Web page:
Thanks for sharing Betty! this is right up my alley. As you know, I have been on a healthy adventure for the past year or so, exercising, team training, and taking nutrition classes at my gym. So a whole year passes up and yes, I felt good as I was working out and running races but my mid section was very thick and it didn’t match up the rest of my body. I’ve been irregular with my period for quite a while and my obgyn couldn’t really give me an answer to what was going on with me. I was eating ‘healthy’, until one day my Mom suggested that I see her natural means doctor for a consultation…oh my, was I in for a treat. He recommended for me to do a 30 day detox, which consisted of drinking an all organic carrot, granny smith apple and lettuce juice 4x’s a day, in between juices, eat only fruits and vegetables, no sugar, salt, caffeine or alcohol. He prescribed dietary herbal supplements from nature sunshine and ionic minerals, etc… . I laughed when he said I’d loose all the excess fat in my mid section and that my body was going to learn how to burn fat and that my period was going to become normal. I took a whole week to go through a mental process in preparing myself for this adventure, once I made that choice, I wasn’t going back, I had invested a lot of time, energy and money for about a year, I had only fat to loose, lol. So I did it. My 30 day detox began in early December and I lost 10lbs. We decided that I was doing great and could do another 30 days, so in January I lost 12 more pounds and my period came regular and ovulation was in full fledged. Since then I’ve been really watching what I eat, educating myself and reading labels, not to mention having a great support group and attracting other peeps with the same mission. Since the detox, I’ve given up many things I used to enjoy but not only because my stomach doesn’t like it but because I cannot regress knowing what I know now. I still make my juices and since then learn how to make other very healthy juices, which I truly enjoy. My detox was doctor prescribed and thru natural means, which to me, was the best decision I could have made for a chance to a better, healthier lifestyle!!! good luck ladies.

    • Betty
      Reply Betty March 15, 2012 at 11:31 am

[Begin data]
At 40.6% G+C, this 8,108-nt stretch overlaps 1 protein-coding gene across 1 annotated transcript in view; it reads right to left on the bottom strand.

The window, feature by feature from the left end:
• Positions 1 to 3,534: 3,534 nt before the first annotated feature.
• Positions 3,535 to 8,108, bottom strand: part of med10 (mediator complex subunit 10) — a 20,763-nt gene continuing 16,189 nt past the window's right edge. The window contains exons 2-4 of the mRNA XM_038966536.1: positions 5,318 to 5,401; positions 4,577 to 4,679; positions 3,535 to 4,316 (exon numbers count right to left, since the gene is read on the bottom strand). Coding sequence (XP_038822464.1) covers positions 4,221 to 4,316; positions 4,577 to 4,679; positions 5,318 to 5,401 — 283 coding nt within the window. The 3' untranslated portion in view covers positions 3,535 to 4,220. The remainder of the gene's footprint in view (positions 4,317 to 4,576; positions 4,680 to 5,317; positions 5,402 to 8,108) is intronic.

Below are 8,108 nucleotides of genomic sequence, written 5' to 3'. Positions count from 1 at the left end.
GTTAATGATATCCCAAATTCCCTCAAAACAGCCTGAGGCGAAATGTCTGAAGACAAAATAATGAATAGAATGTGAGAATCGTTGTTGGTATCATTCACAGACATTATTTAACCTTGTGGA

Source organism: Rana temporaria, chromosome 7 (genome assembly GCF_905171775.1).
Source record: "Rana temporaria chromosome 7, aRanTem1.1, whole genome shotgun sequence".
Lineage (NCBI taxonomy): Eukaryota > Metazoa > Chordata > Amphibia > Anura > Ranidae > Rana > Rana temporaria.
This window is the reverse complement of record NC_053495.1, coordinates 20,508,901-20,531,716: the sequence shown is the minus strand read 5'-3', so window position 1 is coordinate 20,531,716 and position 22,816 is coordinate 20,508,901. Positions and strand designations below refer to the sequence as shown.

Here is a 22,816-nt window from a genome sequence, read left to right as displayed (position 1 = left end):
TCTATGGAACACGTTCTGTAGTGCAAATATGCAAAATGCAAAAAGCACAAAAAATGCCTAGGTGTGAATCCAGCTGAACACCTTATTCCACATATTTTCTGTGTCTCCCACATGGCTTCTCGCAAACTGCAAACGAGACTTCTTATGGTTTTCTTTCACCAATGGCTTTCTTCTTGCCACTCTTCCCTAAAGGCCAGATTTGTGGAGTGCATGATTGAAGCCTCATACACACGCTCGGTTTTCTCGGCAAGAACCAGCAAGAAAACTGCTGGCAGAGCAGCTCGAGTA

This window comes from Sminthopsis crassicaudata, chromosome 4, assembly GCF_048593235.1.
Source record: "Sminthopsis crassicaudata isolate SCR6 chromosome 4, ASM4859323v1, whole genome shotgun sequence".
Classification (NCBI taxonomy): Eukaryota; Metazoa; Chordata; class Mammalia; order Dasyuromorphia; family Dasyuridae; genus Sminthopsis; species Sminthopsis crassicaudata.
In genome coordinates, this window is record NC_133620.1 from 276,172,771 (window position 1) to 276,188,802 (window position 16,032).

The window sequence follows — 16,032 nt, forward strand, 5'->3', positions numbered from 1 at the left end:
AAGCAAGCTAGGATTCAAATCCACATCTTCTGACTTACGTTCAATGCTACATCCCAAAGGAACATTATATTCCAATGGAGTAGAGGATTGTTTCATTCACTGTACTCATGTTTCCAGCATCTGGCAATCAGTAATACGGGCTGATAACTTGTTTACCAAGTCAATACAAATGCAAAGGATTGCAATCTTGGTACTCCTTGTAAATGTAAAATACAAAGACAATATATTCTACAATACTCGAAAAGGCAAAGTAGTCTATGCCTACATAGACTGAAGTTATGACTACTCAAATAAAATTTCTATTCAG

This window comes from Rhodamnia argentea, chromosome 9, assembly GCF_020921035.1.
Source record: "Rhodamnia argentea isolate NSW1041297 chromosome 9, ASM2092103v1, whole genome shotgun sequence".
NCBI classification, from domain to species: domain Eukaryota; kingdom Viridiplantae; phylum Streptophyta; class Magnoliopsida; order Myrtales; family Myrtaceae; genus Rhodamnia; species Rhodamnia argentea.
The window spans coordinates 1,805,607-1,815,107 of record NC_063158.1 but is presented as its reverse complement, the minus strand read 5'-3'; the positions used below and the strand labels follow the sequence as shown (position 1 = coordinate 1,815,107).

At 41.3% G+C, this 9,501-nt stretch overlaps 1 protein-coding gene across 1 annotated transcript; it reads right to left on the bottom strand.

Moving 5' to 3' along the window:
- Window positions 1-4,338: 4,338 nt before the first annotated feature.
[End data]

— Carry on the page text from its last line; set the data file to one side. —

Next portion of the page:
Thanks so much for sharing Cristina! Best of luck on this lifelong adventure because it is truly something to think about and learn about every day! xoxo

  • Betty
    Reply Betty March 15, 2012 at 11:37 am

    In defense of pediatricians, I do think they worry when a child is “below the American” average weight. Diego has always been under and Santi is slightly under. They worry so much yet their height is “average”. But what is average? How can we all fall under “American” standards when we are all from different backgrounds?
    Also, OBGYNs have told me what to avoid (sushi, deli-meat, etc.) but haven’t given me any guidelines such as what you read when doing your own research.
    I think Liz is right. Maybe doctors don’t want to offend? They are assuming you know best?
    Thanks for all the input!

  • Reply Yvette S March 15, 2012 at 12:00 pm

    Great topic Betty! Thanks for sharing Cristina!! Keep up the good work and congratulations on working so hard!!

    p.s those oranges look deeeelish! πŸ˜‰

  • Reply Bea Zimmermann March 20, 2012 at 6:56 am

    Did you see that Jessica Alba (fellow Latina!) is publishing a book called The Honest Life about creating a healthy lifestyle for your kids? Check out the link on People.com. http://www.people.com/people/article/0,,20579896,00.html

    • Betty
      Reply Betty March 21, 2012 at 8:40 pm

      Ooooh! Thanks Bea! Can’t wait to read it! xoxo

  • Reply Veronique March 23, 2012 at 12:00 pm

    My obgyn always asked me what I was eating during my pregnancy. As I was having twins, nutrition was even more important to avoid diabetes and high blood pressure. I gained 60 pounds, almost 30 of them being the babies, water, etc. πŸ™‚

    now with the boyz, the doctor asks if they eat veggies, fruits and whole grains too. Here, they don’t mind if they are below average or not. They look at their growth curves. Alex have always been in the top curves for height and slightly above average for weight (I have tall and slim boyz!). When he became below average in weight, this is when he the doctor started to worry. Why was he getting slimmer? They always tell you how much nutrition is important.

    Speaking of which, do you know the cookbooks by Jessica Seinfeld? They are absolutely awesome. She puts veggie and fruit purees into recipes to “upgrade” their nutritional value. For me, giving the boyz a dessert is the only way to make them eat their meal. But when I bake cookies with carrot, sweet potato or spinach puree, reduced in fat and sugar, I don’t feel too bad about bribing them with a dessert! Also if they don’t eat their side veggies, they get a serving in their meat balls or mashed potatoes… πŸ™‚

    • Betty
      Reply Betty March 25, 2012 at 10:50 pm

      How awesome that you have had a great experience Veronique! And yes, I love Jessica Seinfeld’s tips. There are ton of good cookbooks with the same idea…maybe a future blog post? wink thanks!! xoxo